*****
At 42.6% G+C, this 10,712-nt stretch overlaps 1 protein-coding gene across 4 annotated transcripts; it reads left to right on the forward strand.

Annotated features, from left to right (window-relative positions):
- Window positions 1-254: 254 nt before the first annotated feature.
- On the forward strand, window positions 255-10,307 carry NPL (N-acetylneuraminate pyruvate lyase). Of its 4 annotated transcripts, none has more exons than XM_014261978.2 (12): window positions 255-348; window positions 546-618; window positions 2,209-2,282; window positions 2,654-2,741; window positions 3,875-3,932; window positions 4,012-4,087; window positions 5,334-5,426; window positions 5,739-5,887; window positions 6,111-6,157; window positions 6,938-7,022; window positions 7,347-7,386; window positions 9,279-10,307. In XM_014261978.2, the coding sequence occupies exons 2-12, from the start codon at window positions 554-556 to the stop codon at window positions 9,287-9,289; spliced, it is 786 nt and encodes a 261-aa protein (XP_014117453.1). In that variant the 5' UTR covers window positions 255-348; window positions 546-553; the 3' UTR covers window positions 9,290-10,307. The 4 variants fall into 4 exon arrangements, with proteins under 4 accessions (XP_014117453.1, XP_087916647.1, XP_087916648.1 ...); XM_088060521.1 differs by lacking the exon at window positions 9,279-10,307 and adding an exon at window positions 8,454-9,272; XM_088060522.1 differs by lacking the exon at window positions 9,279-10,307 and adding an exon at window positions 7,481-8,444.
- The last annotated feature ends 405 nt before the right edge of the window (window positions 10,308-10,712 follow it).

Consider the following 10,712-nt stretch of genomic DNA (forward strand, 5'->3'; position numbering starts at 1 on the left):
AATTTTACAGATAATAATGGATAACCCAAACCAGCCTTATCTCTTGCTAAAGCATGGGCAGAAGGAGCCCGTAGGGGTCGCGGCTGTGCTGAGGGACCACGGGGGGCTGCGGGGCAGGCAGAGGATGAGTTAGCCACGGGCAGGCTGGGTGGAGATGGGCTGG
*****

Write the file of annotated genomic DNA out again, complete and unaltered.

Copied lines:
At 42.6% G+C, this 10,712-nt stretch overlaps 1 protein-coding gene across 4 annotated transcripts; it reads left to right on the forward strand.

Annotated features, from left to right (window-relative positions):
- Window positions 1-254: 254 nt before the first annotated feature.
- On the forward strand, window positions 255-10,307 carry NPL (N-acetylneuraminate pyruvate lyase). Of its 4 annotated transcripts, none has more exons than XM_014261978.2 (12): window positions 255-348; window positions 546-618; window positions 2,209-2,282; window positions 2,654-2,741; window positions 3,875-3,932; window positions 4,012-4,087; window positions 5,334-5,426; window positions 5,739-5,887; window positions 6,111-6,157; window positions 6,938-7,022; window positions 7,347-7,386; window positions 9,279-10,307. In XM_014261978.2, the coding sequence occupies exons 2-12, from the start codon at window positions 554-556 to the stop codon at window positions 9,287-9,289; spliced, it is 786 nt and encodes a 261-aa protein (XP_014117453.1). In that variant the 5' UTR covers window positions 255-348; window positions 546-553; the 3' UTR covers window positions 9,290-10,307. The 4 variants fall into 4 exon arrangements, with proteins under 4 accessions (XP_014117453.1, XP_087916647.1, XP_087916648.1 ...); XM_088060521.1 differs by lacking the exon at window positions 9,279-10,307 and adding an exon at window positions 8,454-9,272; XM_088060522.1 differs by lacking the exon at window positions 9,279-10,307 and adding an exon at window positions 7,481-8,444.
- The last annotated feature ends 405 nt before the right edge of the window (window positions 10,308-10,712 follow it).

Consider the following 10,712-nt stretch of genomic DNA (forward strand, 5'->3'; position numbering starts at 1 on the left):
AATTTTACAGATAATAATGGATAACCCAAACCAGCCTTATCTCTTGCTAAAGCATGGGCAGAAGGAGCCCGTAGGGGTCGCGGCTGTGCTGAGGGACCACGGGGGGCTGCGGGGCAGGCAGAGGATGAGTTAGCCACGGGCAGGCTGGGTGGAGATGGGCTGG